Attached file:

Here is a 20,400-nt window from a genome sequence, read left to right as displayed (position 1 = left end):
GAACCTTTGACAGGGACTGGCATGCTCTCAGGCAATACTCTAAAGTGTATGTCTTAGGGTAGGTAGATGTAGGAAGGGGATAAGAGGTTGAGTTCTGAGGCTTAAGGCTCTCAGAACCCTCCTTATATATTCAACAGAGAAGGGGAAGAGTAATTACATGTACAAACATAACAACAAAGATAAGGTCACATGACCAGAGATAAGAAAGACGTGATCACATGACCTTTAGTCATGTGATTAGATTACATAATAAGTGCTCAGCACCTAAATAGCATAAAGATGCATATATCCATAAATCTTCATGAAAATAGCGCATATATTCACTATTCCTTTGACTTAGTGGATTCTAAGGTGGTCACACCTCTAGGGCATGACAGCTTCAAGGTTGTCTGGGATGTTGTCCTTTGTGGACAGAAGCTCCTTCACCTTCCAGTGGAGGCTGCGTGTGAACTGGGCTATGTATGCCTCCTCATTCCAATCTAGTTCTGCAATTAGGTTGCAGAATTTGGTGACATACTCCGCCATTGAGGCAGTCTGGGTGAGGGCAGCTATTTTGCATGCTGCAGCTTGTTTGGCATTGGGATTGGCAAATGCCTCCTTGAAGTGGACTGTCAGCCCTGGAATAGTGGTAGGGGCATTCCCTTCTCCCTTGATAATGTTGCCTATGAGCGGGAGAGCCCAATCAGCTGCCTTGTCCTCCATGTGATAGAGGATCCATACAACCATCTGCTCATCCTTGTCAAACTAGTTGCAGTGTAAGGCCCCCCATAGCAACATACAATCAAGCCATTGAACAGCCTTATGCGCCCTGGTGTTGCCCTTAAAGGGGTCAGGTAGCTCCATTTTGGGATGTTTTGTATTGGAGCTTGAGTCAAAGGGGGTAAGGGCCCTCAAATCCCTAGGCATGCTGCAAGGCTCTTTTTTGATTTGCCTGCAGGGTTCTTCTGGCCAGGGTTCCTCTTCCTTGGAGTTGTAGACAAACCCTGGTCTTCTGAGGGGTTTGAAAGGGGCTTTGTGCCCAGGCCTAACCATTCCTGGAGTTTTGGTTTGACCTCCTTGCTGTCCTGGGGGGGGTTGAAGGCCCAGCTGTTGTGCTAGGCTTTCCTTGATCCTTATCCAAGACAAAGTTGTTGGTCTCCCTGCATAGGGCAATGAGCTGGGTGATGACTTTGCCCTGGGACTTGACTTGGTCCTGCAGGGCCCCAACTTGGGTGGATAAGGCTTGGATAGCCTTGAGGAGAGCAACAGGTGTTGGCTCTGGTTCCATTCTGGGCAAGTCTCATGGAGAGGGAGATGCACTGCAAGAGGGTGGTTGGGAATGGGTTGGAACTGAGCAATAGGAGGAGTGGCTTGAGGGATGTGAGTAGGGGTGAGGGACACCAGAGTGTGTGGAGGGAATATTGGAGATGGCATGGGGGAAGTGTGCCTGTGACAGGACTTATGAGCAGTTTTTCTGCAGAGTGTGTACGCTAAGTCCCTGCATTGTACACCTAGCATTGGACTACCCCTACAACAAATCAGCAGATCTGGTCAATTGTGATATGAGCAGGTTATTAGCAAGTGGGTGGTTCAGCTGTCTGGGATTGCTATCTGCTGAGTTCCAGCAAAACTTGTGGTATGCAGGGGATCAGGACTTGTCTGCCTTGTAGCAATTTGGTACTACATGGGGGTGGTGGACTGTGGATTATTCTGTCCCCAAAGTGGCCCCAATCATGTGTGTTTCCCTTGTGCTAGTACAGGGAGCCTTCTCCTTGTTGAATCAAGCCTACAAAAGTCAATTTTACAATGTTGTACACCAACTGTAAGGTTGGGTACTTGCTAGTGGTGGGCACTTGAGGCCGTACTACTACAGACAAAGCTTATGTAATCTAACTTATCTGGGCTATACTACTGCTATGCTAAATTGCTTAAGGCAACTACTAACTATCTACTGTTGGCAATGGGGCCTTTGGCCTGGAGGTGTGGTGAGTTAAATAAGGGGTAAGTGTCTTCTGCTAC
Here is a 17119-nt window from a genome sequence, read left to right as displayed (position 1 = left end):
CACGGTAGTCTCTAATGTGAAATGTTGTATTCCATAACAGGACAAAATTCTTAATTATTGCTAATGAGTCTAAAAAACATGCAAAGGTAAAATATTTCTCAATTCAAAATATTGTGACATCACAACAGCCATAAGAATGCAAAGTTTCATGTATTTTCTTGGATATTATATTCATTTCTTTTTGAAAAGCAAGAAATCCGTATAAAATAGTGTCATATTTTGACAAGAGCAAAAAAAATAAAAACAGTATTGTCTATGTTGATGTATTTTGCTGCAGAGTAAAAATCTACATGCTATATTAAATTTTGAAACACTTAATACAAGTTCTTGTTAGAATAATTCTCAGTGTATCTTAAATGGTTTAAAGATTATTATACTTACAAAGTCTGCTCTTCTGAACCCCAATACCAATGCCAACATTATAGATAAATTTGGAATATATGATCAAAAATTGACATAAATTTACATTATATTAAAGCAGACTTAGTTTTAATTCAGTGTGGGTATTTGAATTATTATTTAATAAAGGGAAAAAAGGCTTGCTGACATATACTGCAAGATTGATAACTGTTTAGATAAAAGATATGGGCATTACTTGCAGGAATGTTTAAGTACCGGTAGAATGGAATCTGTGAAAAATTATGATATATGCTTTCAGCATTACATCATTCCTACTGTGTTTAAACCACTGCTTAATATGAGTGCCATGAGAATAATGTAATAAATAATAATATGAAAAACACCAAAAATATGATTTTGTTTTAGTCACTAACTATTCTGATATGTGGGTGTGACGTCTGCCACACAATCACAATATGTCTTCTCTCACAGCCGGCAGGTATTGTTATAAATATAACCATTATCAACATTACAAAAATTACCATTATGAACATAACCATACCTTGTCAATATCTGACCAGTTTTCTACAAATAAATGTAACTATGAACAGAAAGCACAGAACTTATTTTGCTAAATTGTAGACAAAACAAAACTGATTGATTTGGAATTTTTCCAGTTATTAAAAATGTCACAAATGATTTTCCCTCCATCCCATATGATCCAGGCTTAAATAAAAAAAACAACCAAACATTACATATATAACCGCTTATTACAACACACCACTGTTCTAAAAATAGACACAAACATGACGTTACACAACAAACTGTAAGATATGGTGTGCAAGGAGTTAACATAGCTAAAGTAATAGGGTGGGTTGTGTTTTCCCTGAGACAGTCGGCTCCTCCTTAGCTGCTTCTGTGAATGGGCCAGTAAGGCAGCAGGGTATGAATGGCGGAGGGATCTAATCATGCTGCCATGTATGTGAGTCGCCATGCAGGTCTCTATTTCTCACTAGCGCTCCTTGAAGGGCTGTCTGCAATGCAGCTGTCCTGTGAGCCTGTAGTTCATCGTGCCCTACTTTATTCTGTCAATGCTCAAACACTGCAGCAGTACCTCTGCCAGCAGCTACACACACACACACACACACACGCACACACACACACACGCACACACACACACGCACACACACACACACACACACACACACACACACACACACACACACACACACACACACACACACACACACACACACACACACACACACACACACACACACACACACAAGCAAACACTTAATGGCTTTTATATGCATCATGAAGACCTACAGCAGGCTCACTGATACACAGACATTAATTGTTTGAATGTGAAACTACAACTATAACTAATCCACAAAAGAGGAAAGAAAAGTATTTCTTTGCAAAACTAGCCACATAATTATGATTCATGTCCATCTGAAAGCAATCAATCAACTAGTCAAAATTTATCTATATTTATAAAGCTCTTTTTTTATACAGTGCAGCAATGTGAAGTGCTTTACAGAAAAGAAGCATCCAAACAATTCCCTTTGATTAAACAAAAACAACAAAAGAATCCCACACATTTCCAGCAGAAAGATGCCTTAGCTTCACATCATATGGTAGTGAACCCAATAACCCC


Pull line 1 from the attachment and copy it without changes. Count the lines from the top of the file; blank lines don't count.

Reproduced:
Here is a 20,400-nt window from a genome sequence, read left to right as displayed (position 1 = left end):